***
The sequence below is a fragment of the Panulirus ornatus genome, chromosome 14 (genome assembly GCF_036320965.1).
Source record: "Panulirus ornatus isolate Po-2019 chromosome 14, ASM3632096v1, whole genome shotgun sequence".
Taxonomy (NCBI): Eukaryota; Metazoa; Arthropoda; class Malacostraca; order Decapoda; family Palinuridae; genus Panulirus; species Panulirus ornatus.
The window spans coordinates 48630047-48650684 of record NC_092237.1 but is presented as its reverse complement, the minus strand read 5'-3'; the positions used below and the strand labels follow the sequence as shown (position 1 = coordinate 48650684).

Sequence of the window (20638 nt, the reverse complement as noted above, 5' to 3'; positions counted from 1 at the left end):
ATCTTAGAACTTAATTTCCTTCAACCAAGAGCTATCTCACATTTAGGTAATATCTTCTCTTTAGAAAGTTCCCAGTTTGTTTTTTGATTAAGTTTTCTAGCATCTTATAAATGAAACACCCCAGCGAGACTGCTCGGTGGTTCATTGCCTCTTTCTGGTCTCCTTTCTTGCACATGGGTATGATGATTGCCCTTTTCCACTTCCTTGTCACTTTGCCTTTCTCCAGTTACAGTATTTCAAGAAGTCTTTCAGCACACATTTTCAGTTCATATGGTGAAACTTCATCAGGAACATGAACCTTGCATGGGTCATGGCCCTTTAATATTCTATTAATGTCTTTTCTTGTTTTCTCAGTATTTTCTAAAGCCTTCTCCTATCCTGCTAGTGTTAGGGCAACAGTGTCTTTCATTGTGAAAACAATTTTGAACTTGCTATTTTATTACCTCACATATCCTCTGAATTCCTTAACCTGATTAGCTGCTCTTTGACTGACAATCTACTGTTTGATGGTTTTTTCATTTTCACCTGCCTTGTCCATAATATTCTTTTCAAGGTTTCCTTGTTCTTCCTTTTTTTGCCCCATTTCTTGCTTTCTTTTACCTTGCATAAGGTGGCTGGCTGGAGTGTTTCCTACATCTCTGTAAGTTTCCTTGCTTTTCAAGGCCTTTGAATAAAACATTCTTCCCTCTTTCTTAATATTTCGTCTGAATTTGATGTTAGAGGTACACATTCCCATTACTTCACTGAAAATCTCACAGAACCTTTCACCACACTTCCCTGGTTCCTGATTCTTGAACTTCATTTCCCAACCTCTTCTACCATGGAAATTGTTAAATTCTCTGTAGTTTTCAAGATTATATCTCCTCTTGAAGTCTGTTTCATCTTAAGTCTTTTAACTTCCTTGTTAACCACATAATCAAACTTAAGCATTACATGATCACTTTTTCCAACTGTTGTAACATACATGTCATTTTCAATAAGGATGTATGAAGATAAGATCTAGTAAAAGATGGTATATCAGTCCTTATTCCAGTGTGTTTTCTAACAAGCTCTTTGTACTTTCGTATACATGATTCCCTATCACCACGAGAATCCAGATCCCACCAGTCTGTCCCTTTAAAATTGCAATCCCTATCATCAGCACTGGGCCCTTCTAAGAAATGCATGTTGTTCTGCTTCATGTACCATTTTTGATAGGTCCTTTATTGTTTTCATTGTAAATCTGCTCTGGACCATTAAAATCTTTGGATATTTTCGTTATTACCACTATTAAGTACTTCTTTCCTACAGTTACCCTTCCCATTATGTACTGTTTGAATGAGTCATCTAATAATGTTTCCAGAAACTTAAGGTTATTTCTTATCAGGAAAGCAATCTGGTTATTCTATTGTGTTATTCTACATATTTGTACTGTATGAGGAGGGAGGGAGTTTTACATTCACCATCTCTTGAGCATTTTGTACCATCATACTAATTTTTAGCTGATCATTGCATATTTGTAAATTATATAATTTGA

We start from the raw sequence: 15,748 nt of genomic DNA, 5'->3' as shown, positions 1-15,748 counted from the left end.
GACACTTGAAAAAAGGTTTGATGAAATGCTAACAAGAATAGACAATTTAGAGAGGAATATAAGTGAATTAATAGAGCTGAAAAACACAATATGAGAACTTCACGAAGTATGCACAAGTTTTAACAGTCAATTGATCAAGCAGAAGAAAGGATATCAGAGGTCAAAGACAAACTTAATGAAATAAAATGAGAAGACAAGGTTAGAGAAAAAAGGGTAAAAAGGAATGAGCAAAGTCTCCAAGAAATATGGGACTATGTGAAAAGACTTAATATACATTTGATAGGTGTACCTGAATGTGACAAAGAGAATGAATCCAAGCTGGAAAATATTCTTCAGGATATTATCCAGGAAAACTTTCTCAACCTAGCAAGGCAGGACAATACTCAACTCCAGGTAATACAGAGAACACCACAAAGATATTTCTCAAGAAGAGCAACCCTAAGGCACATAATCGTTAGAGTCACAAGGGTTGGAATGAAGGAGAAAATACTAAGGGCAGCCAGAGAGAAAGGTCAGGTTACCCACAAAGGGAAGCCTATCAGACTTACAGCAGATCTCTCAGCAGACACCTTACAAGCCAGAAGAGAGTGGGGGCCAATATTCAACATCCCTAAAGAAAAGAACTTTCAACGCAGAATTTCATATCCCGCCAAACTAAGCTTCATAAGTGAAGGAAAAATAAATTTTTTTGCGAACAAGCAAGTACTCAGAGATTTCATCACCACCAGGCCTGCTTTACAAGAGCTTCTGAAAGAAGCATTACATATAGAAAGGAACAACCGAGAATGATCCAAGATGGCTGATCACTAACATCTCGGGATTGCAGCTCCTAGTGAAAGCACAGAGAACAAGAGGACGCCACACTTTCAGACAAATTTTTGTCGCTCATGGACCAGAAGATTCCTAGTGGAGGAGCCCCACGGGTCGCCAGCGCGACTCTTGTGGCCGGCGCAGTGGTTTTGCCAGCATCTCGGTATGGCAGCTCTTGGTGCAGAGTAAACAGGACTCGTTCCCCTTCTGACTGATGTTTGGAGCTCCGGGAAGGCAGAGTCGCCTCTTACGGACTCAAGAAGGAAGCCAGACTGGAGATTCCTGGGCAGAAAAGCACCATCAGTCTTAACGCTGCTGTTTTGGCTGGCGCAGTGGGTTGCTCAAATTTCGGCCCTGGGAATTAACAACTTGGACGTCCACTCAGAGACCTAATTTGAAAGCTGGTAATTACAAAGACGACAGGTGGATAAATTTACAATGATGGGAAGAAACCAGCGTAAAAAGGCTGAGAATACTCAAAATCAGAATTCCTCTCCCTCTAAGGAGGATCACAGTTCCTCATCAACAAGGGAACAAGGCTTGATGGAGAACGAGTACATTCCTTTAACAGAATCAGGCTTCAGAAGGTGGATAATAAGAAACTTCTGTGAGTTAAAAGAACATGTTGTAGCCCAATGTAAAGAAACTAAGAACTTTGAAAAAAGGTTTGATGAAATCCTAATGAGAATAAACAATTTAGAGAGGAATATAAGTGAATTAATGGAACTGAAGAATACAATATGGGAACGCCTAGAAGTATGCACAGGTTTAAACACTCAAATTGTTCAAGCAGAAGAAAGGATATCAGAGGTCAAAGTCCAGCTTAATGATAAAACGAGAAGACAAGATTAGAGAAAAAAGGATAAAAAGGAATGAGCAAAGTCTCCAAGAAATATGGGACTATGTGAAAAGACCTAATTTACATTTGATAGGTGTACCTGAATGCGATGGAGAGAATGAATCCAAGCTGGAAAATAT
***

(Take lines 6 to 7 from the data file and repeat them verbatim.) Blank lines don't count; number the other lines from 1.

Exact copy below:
ATCTTAGAACTTAATTTCCTTCAACCAAGAGCTATCTCACATTTAGGTAATATCTTCTCTTTAGAAAGTTCCCAGTTTGTTTTTTGATTAAGTTTTCTAGCATCTTATAAATGAAACACCCCAGCGAGACTGCTCGGTGGTTCATTGCCTCTTTCTGGTCTCCTTTCTTGCACATGGGTATGATGATTGCCCTTTTCCACTTCCTTGTCACTTTGCCTTTCTCCAGTTACAGTATTTCAAGAAGTCTTTCAGCACACATTTTCAGTTCATATGGTGAAACTTCATCAGGAACATGAACCTTGCATGGGTCATGGCCCTTTAATATTCTATTAATGTCTTTTCTTGTTTTCTCAGTATTTTCTAAAGCCTTCTCCTATCCTGCTAGTGTTAGGGCAACAGTGTCTTTCATTGTGAAAACAATTTTGAACTTGCTATTTTATTACCTCACATATCCTCTGAATTCCTTAACCTGATTAGCTGCTCTTTGACTGACAATCTACTGTTTGATGGTTTTTTCATTTTCACCTGCCTTGTCCATAATATTCTTTTCAAGGTTTCCTTGTTCTTCCTTTTTTTGCCCCATTTCTTGCTTTCTTTTACCTTGCATAAGGTGGCTGGCTGGAGTGTTTCCTACATCTCTGTAAGTTTCCTTGCTTTTCAAGGCCTTTGAATAAAACATTCTTCCCTCTTTCTTAATATTTCGTCTGAATTTGATGTTAGAGGTACACATTCCCATTACTTCACTGAAAATCTCACAGAACCTTTCACCACACTTCCCTGGTTCCTGATTCTTGAACTTCATTTCCCAACCTCTTCTACCATGGAAATTGTTAAATTCTCTGTAGTTTTCAAGATTATATCTCCTCTTGAAGTCTGTTTCATCTTAAGTCTTTTAACTTCCTTGTTAACCACATAATCAAACTTAAGCATTACATGATCACTTTTTCCAACTGTTGTAACATACATGTCATTTTCAATAAGGATGTATGAAGATAAGATCTAGTAAAAGATGGTATATCAGTCCTTATTCCAGTGTGTTTTCTAACAAGCTCTTTGTACTTTCGTATACATGATTCCCTATCACCACGAGAATCCAGATCCCACCAGTCTGTCCCTTTAAAATTGCAATCCCTATCATCAGCACTGGGCCCTTCTAAGAAATGCATGTTGTTCTGCTTCATGTACCATTTTTGATAGGTCCTTTATTGTTTTCATTGTAAATCTGCTCTGGACCATTAAAATCTTTGGATATTTTCGTTATTACCACTATTAAGTACTTCTTTCCTACAGTTACCCTTCCCATTATGTACTGTTTGAATGAGTCATCTAATAATGTTTCCAGAAACTTAAGGTTATTTCTTATCAGGAAAGCAATCTGGTTATTCTATTGTGTTATTCTACATATTTGTACTGTATGAGGAGGGAGGGAGTTTTACATTCACCATCTCTTGAGCATTTTGTACCATCATACTAATTTTTAGCTGATCATTGCATATTTGTAAATTATATAATTTGA

We start from the raw sequence: 15,748 nt of genomic DNA, 5'->3' as shown, positions 1-15,748 counted from the left end.